The three principals of the young entrepreneur

Flood-affected Australians are currently going through some serious strife and misfortune – so much has been lost and destroyed.


What will it take to really pick ourselves up and get back to some semblance of a normal life again? What is the mindset that will get us through?


In order to overcome and conquer the circumstances, we may have to adopt certain ‘not-so-much-practiced’ ways of thinking.


It could ask us to never give up. It could ask us to make the best with what we have. And finally it could ask us to work together as a community. And, ironically, these three principles make up the tried and true manifesto of a successful young entrepreneur.


In many circumstances, situations which break most people are the same situations that make success for the entrepreneurs that ‘stick it through’.


Working with an excited and seriously switched on group of young entrepreneurs the last few months as part of the Young Entrepreneurs Business Mentoring Program – you learn a few things.


Never give up

One of the biggest and most obvious characteristics that these guys and girls live and breathe is their ability to handle and work with change and the unknown. It is not that they don’t fear it – they do – but it is their sheer dogged determination to walk through their fears with the hope that it will turn out okay.


Changing water into wine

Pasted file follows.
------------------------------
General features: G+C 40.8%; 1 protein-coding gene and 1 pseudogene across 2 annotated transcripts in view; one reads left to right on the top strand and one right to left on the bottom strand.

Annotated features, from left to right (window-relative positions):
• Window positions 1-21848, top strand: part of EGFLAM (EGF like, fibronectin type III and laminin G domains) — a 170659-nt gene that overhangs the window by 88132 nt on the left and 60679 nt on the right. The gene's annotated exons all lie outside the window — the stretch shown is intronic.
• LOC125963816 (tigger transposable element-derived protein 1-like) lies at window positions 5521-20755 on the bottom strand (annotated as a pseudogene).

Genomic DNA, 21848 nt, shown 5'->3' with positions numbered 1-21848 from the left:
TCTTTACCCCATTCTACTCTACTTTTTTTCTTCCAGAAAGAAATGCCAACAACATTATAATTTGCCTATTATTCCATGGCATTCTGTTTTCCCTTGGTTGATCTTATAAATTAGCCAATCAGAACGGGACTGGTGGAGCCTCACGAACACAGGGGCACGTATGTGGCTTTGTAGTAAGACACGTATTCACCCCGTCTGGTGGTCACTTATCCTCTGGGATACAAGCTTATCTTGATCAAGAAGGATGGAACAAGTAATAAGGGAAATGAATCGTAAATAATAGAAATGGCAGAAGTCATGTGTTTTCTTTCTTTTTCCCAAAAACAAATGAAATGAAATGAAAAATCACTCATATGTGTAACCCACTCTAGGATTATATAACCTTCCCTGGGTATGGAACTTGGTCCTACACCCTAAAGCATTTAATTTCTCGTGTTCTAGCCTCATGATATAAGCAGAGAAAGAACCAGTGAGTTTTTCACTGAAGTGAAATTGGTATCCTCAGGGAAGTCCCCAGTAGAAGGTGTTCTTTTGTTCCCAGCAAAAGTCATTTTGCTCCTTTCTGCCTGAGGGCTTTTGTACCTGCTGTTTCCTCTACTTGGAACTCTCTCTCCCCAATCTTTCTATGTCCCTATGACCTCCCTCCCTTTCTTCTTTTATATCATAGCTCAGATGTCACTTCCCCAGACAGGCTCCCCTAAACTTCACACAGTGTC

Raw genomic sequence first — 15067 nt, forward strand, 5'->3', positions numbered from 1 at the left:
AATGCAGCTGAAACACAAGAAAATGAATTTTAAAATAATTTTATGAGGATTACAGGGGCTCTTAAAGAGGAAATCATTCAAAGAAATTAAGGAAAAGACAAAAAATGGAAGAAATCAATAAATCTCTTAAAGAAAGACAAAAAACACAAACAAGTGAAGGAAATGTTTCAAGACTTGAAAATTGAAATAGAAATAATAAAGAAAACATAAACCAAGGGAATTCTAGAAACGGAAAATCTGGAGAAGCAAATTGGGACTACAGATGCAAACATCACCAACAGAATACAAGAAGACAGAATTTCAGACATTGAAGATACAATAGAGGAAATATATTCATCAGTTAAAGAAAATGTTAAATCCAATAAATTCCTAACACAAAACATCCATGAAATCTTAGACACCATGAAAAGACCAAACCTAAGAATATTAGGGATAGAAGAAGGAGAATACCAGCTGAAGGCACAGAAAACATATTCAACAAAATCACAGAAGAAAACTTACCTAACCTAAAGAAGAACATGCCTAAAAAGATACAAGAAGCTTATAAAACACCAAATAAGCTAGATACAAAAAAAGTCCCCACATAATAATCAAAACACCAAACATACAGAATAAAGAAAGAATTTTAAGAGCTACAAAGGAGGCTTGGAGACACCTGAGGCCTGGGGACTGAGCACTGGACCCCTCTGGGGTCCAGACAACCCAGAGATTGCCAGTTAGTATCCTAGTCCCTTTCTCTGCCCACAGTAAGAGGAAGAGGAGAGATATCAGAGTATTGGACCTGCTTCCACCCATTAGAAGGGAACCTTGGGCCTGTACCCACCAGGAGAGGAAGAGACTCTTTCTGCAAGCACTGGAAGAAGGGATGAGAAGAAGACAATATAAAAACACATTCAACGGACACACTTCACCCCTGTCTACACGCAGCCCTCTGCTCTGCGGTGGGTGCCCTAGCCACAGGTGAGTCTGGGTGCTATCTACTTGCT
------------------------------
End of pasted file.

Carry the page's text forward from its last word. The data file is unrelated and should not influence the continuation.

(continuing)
Forget the terms creativity or even innovation – these young entrepreneurs use their super human resourcefulness to get what they want and need. Their cashflow may have dried up, their business partner may have left or they simply may just be starting from scratch – whatever the situation; they use what they have and who they know to get into the game.


They don’t whinge about what they could have or what could make it easier – they make things up as they go.


They also have a very low tolerance of excuses. Excuses are just not acceptable in this game. And by taking one step at a time they get where they need to get to.


Community, team, group = your salvation

Being a young entrepreneur can be an excruciatingly lonely journey at times especially in the beginning. Everything does depend on you.


It might be this reason that leads young entrepreneurs to crave for opportunities to meet and share stories with like-minded people. Granted that as a young entrepreneur, especially those involved in start-ups, you don’t have much time outside the 80 to 100 hour weeks you are working.


Still, the opportunity to hear someone who is or has been in the same situation as you is priceless. It is better than any book.


Young entrepreneurs yearn for this information exchange, a sense of meaningful dialogue and community – a sense of belonging; somewhere where they can feel some sort of reassurance that the unknown is not so bad.


Luckily for us, this need is being recognised and meet-ups are now being organised by groups like Vibewire, Sydney Open Coffee Meets and Silicon Beach – all of which are helping to create this sense of kinship.


Going back to the chaos of the Queensland floods and its effects – thinking entrepreneurially would see us being perseverant and believing in blind faith at times that tomorrow will bring something better.


It will see us rebuilding the future starting with only what we have. No complaints.


Natasha Munasinghe is the GM of The FRANK Team. FRANK’s mission is to enable young entrepreneurs to unleash good stuff in the world. For more information, go to


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